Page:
S.a.L.E is only a short stroll from such mainstream Venetian art attractions as Gallerie dell’Accademia and the Peggy Guggenheim Collection. Still, S.a.L.E’s very presence defies neoliberal models of the so-called creative city in so far as the space and its supporters maintain a critical distance from the city’s cultural tourism. But when the global art world descends on Venice every two years it simply represents too big a target to ignore. At the opening of the 56th Biennale in May of 2015 S.a.L.E joined forces with a faction of the Gulf Labor group in order to stage a marine landing and occupation of the Guggenheim facility. The allied operation aimed to pressure the museum’s corporate board of directors in New York to guarantee decent working conditions and fair wages for immigrant laborers building the new Guggenheim on Saadiyat Island in Abu Dhabi, United Arab Emirates.

The Guggenheim occupation 2015 (Image courtesy of the author)

This spring S.a.L.E worked in collaboration with Warsaw-based theorist Kuba Szreder to launch a different type of art world critique to coincide with the 57th Biennale. The project known as Dark Matter Games (DMG) is “a living collection of creative surplus flourishing beyond, across, and underneath the art industry.” That “surplus” consisted of “antifascist struggles, gender rights demos, anti-gentrification occupations, fair labor campaigns, environmental justice projects, racial, sexual and indigenous peoples’ interventions and all such strategies for equality.” In other words, DMG seeks to map just about everything that the official Biennale does not, and likely never will.

The multi-million Euro operation would have to fundamentally invert itself in order to truly confront the inherent 1% aesthetic.

Yes, it is true that curator Okui Enwezor pushed the envelope as far as possible these days with his 56th Venice Biennial “All the World’s Futures,” even inviting Gulf Labor to his program. And yes, this year the 57th exhibition presents works Rashed Araeen, Bonnie Ora Sherk, and The Play amongst other previously overlooked artists and artists’ groups. Ultimately, however, the multi-million Euro operation that attracts the world’s top gallerists, collectors, curators, auctioneers and museum directors along with representatives of the global super-wealth would have to fundamentally invert itself in order to truly confront the inherent 1% aesthetic that grounds the very logic of the Venice Biennial and similar high-cultural extravaganzas.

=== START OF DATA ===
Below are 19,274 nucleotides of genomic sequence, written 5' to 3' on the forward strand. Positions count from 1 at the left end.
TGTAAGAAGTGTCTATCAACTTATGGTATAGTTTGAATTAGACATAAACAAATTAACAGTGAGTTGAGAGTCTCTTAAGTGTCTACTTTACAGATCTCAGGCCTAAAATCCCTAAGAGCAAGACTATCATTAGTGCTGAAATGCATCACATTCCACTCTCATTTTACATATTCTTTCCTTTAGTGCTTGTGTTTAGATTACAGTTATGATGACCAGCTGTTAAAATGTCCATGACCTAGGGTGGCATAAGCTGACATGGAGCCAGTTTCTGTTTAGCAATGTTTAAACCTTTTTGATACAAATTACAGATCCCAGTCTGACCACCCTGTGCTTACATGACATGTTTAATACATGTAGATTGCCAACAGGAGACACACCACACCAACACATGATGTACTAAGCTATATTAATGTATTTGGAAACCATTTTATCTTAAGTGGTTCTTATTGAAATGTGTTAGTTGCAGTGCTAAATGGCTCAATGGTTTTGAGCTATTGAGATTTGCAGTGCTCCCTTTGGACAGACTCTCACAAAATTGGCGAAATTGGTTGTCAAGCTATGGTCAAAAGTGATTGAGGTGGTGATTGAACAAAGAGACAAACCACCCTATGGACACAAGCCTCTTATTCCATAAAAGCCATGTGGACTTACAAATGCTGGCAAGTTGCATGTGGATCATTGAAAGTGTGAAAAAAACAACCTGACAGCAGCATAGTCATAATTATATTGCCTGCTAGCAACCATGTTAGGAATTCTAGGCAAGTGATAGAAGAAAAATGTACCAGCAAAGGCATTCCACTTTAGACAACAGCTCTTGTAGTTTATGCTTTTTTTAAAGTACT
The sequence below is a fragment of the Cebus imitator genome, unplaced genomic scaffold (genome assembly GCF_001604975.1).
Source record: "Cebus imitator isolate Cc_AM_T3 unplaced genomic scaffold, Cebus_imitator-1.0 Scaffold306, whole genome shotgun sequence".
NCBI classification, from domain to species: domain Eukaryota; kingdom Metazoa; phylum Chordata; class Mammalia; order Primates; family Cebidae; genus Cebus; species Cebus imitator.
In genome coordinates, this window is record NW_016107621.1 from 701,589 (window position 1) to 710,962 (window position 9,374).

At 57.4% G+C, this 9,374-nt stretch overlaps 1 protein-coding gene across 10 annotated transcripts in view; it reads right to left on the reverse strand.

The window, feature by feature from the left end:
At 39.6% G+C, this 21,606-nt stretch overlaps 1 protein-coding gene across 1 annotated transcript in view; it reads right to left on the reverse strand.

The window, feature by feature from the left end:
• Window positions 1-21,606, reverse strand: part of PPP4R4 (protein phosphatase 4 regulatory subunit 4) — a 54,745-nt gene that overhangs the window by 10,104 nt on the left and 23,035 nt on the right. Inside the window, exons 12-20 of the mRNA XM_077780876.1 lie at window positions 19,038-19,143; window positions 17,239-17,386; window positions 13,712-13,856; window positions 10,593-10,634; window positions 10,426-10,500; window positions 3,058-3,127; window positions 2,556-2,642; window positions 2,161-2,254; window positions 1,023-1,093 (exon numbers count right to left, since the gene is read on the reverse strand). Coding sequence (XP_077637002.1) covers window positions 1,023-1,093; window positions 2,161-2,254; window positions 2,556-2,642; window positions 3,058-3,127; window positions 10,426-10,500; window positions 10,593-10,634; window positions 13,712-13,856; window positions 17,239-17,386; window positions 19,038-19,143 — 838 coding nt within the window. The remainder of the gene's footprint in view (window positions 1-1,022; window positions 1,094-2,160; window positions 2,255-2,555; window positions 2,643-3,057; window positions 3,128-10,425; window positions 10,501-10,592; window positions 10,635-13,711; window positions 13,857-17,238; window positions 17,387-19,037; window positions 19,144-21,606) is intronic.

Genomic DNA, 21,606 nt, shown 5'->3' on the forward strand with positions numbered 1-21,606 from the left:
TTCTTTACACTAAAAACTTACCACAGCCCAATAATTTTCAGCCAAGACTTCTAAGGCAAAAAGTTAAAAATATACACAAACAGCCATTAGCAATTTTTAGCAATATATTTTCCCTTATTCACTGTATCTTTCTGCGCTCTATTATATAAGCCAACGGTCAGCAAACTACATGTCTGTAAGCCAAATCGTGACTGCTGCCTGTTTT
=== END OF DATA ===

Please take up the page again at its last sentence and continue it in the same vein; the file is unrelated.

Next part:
Now, in full disclosure, S.a.L.E Docks’ DMG project draws directly upon my own writings (and I was also compensated as a consultant on the project). Still, my involvement is not what is key to this report, which focuses on the remarkable survival of culturally critical practices within the very heart of the “city of the contemporary.” Nor is S.a.L.E alone in this campaign. At the nearby Garden of Ca’Bembo several artists organized a sort of mock art pavilion that honors Native Americans, a group, or perhaps nation with no official presence in the official Biennial. Zuecca Projects, a local non-profit, artists Oscar Tuazon and Nicholas Galanin constructed a Longhouse of the type indigenous tribes have built for centuries in the Pacific Northwest region of America. Built from oak posts salvaged out of the lagoon the work also pays tribute to the Standing Rock Water Protectors in North Dakota who have so far successfully prevented an oil pipeline from being located on their land. Artist Tuazon even participated in these pro-environmental protests across the pond.

The Native American Pavilion (Image courtesy of the author)

The link is obvious between the Native American struggle over land and water rights, and the battle to save Venice from its own creative economy imaginary, with the processes of repurposing material at the center of that endeavor. And the goal? As Baravalle asserts, we need to build “a critical participation, a model of working collectively that [is] free and horizontal and at the same time not neutral, concretely in contrast and alternative to the neoliberal model of the art institutions of the city.” For at the end of the day, it’s not capital’s idea of a creative city that we are in desperate need to establish. And yet the components needed for our counter-paradigm will need to be actively recycled out of existing realities. S.a.L.E Docks and its network of independent Venetian cultural spaces embody a powerful and expandable prototype for this urgent project.

Bio

Gregory Sholette

Gregory Sholette is an artist, activist and author based in New York. His latest book is Delirium and Resistance: Activist Art and Crisis of Capitalism.